Accordingly, the present invention provides a method for quantitatively determining LDL cholesterol, comprising the steps of adding to serum a surfactant selected from among polyoxyethylenealkylene phenyl ethers and polyoxyethylenealkylene tribenzylphenyl ethers and a cholesterol-assaying enzyme reagent, to thereby induce preferential reactions of cholesterols in high density- and very low density-lipoproteins among lipoproteins, and subsequently determining the amount of cholesterol which reacts thereafter.

The present invention also provides a method for quantitatively determining LDL cholesterol, characterized by comprising the steps of adding to serum a surfactant selected from among polyoxyethylenealkylene phenyl ethers and poloxyethylenealkylene tribenzylphenyl ethers, a substance exhibiting stronger bonding affinity to VLDL than to LDL, and a cholesterol-assaying enzyme reagent, to thereby induce preferential reactions of cholesterols in high density- and very low density-lipoproteins among lipoproteins, and subsequently determining the amount of cholesterol which reacts thereafter.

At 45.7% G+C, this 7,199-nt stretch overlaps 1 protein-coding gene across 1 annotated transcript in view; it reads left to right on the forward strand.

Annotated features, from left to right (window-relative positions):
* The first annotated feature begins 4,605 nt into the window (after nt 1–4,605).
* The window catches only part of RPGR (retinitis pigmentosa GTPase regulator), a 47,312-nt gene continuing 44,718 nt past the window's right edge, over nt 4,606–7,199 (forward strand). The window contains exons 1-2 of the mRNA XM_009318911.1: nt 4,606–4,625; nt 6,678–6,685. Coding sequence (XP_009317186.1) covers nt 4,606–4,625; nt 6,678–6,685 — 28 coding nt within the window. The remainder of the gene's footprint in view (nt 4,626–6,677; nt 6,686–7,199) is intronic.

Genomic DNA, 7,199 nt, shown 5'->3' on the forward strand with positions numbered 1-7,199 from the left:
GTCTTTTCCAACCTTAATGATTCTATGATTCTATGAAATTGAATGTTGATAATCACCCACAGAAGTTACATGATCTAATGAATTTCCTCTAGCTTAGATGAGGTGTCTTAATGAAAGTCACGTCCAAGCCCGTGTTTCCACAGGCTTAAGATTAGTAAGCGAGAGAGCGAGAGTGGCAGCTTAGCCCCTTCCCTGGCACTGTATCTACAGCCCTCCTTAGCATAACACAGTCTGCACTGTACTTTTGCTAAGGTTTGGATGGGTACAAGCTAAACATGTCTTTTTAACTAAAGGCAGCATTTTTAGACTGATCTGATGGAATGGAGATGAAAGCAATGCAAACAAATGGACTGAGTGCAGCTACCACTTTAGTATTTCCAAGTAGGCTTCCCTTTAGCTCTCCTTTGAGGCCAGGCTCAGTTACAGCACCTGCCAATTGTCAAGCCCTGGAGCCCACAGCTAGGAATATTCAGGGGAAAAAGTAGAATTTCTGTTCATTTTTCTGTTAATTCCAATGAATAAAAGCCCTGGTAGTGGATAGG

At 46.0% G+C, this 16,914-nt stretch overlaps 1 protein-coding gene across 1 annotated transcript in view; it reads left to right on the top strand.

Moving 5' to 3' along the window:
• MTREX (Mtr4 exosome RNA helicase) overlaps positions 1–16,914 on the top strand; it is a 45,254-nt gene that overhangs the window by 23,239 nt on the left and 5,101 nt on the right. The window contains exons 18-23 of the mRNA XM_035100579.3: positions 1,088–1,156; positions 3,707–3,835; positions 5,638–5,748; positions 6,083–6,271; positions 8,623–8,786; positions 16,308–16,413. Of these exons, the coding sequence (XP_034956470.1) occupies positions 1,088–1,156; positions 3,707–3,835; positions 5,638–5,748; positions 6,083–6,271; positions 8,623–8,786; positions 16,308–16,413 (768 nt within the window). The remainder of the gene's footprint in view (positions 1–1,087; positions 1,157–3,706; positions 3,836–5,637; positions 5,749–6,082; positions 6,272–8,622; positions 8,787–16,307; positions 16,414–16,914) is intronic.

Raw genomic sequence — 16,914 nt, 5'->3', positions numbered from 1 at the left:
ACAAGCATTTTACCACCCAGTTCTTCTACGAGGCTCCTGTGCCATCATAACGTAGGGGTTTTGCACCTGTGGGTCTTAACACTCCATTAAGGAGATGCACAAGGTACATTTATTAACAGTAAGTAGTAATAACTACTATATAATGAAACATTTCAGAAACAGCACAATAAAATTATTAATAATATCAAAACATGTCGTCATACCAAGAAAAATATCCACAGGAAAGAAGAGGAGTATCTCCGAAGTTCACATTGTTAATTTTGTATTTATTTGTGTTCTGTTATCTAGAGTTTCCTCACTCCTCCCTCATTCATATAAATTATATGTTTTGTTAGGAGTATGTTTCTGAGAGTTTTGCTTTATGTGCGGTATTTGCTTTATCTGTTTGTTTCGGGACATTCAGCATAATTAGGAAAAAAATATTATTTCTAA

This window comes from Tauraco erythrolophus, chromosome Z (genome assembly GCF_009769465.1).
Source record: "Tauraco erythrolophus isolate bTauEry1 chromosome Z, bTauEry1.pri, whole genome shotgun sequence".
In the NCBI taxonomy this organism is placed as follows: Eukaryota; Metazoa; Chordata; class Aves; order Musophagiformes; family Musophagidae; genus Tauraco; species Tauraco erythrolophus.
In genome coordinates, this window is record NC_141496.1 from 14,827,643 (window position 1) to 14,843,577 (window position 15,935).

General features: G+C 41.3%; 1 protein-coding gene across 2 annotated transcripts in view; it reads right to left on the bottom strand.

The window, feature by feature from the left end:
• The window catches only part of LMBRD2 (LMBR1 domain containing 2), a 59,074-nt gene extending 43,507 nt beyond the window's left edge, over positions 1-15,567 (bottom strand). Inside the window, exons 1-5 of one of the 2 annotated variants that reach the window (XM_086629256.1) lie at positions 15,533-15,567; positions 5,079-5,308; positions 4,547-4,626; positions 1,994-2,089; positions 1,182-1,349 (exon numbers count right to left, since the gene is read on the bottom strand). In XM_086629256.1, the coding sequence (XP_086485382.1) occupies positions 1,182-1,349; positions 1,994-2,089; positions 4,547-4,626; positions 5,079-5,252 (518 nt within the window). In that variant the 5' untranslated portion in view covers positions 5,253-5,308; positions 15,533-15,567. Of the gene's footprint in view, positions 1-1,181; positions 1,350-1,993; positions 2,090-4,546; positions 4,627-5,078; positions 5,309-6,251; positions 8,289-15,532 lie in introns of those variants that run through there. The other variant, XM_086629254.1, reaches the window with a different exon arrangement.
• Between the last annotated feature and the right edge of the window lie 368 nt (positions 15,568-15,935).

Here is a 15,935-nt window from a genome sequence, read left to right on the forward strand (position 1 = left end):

Furthermore, the present invention provides a kit for quantitatively determining LDL cholesterol, comprising a cholesterol-assaying enzyme reagent and a surfactant selected from among polyoxyethylenealkylene phenyl ethers and polyoxyethylenealkylene tribenzylphenyl ethers.

Furthermore, the present invention provides a kit for quantitatively determining LDL cholesterol as described above, further comprising a substance which exhibits stronger bonding affinity to VLDL than to LDL.

BRIEF DESCRIPTION OF DRAWINGS

FIG. 1 shows correlation of measurements of LDL cholesterol obtained in Example 1 through a method of the present invention and measurements of LDL cholesterol obtained through ultracentrifugation.

FIG. 2 shows correlation of measurements of LDL cholesterol obtained in Example 2 through a method of the present invention and measurement of LDL cholesterol obtained through ultracentrifugation.

FIG. 3 shows correlation of measurements of LDL cholesterol obtained in Example 3 through a method of the present invention and measurements of LDL cholesterol obtained through ultracentrifugation.

BEST MODES FOR CARRYING OUT THE INVENTION